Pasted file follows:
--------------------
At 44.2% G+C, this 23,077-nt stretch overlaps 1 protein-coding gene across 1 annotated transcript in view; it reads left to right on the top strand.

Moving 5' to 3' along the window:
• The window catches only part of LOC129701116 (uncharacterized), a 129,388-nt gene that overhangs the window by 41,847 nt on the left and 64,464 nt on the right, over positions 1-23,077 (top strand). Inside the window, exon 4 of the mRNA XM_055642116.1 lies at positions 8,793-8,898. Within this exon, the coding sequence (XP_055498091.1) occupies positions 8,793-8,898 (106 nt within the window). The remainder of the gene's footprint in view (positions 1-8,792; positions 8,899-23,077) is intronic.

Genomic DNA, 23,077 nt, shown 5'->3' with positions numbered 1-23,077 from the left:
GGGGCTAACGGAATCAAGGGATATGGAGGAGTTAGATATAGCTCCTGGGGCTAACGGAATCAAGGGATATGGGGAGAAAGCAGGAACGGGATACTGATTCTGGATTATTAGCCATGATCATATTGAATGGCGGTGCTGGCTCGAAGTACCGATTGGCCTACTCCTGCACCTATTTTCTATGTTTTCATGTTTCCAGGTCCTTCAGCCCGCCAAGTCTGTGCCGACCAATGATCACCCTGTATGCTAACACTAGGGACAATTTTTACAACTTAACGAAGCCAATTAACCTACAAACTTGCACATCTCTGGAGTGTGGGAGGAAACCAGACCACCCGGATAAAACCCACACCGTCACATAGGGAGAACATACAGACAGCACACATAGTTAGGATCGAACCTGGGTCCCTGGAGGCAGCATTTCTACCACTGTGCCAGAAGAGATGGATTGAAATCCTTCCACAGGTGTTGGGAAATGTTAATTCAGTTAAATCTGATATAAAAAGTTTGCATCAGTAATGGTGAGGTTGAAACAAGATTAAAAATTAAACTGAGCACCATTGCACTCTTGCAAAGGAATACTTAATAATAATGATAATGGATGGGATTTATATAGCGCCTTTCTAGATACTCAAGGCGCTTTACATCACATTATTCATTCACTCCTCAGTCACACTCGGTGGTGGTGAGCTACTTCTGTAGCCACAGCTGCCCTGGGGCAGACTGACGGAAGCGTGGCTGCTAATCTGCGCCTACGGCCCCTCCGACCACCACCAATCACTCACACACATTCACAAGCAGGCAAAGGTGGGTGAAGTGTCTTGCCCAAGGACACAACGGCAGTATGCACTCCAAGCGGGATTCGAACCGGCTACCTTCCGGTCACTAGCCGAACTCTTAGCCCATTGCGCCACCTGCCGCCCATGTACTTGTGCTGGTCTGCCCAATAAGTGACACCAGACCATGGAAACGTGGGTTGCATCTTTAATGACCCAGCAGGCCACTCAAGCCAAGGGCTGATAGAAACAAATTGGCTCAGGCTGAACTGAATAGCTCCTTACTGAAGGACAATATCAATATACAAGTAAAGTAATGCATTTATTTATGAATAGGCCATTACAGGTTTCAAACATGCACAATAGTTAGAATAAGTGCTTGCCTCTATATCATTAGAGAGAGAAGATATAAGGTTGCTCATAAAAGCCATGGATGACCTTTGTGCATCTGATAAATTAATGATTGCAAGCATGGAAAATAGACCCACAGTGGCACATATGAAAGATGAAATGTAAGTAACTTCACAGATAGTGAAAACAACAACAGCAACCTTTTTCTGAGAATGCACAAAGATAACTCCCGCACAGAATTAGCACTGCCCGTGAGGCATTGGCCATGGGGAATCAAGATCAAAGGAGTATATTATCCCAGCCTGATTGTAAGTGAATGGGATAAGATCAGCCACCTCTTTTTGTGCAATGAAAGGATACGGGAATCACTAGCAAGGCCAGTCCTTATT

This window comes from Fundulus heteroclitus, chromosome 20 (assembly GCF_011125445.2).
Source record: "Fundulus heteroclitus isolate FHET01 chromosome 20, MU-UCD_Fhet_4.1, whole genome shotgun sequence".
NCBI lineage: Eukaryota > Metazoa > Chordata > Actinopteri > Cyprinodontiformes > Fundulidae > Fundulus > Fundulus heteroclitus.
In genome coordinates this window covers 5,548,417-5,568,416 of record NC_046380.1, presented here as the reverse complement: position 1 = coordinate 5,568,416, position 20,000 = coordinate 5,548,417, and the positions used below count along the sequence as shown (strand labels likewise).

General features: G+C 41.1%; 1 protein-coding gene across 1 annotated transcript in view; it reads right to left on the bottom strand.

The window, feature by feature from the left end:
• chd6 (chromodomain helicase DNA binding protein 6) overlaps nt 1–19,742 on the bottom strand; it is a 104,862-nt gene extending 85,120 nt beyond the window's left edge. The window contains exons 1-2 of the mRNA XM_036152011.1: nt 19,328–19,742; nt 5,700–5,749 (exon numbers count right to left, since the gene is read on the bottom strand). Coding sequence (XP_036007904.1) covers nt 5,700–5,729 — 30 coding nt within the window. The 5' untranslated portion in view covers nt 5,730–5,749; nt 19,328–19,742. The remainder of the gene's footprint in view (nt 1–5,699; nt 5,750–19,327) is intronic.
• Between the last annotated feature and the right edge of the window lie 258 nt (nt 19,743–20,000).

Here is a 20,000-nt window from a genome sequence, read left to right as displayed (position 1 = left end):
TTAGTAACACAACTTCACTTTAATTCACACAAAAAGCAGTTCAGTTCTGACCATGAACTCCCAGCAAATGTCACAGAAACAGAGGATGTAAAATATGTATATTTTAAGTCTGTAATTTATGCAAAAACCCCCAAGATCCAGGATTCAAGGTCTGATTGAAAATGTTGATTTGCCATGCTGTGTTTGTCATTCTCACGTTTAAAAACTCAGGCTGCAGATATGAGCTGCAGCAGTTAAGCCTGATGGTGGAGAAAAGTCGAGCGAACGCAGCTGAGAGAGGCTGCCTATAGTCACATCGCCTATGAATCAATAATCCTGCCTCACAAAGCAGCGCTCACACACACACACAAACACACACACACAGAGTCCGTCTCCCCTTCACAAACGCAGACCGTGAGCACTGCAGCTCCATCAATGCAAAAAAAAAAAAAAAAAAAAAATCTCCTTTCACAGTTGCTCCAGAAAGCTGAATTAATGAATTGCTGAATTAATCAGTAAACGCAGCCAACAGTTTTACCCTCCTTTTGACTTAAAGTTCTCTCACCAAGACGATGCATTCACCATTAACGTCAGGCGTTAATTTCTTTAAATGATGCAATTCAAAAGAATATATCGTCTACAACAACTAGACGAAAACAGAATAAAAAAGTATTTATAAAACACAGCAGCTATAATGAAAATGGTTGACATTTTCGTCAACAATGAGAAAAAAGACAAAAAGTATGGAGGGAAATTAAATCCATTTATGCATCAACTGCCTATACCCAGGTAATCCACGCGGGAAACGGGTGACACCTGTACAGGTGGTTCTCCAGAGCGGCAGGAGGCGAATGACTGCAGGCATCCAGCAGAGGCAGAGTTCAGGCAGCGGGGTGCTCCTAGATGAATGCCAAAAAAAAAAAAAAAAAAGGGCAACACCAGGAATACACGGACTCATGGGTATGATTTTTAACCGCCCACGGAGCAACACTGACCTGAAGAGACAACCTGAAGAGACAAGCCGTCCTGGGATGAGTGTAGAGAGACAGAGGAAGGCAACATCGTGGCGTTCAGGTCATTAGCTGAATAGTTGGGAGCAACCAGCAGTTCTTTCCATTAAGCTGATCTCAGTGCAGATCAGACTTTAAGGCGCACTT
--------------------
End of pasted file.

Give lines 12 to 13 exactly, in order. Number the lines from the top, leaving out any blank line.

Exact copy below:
• chd6 (chromodomain helicase DNA binding protein 6) overlaps nt 1–19,742 on the bottom strand; it is a 104,862-nt gene extending 85,120 nt beyond the window's left edge. The window contains exons 1-2 of the mRNA XM_036152011.1: nt 19,328–19,742; nt 5,700–5,749 (exon numbers count right to left, since the gene is read on the bottom strand). Coding sequence (XP_036007904.1) covers nt 5,700–5,729 — 30 coding nt within the window. The 5' untranslated portion in view covers nt 5,730–5,749; nt 19,328–19,742. The remainder of the gene's footprint in view (nt 1–5,699; nt 5,750–19,327) is intronic.
• Between the last annotated feature and the right edge of the window lie 258 nt (nt 19,743–20,000).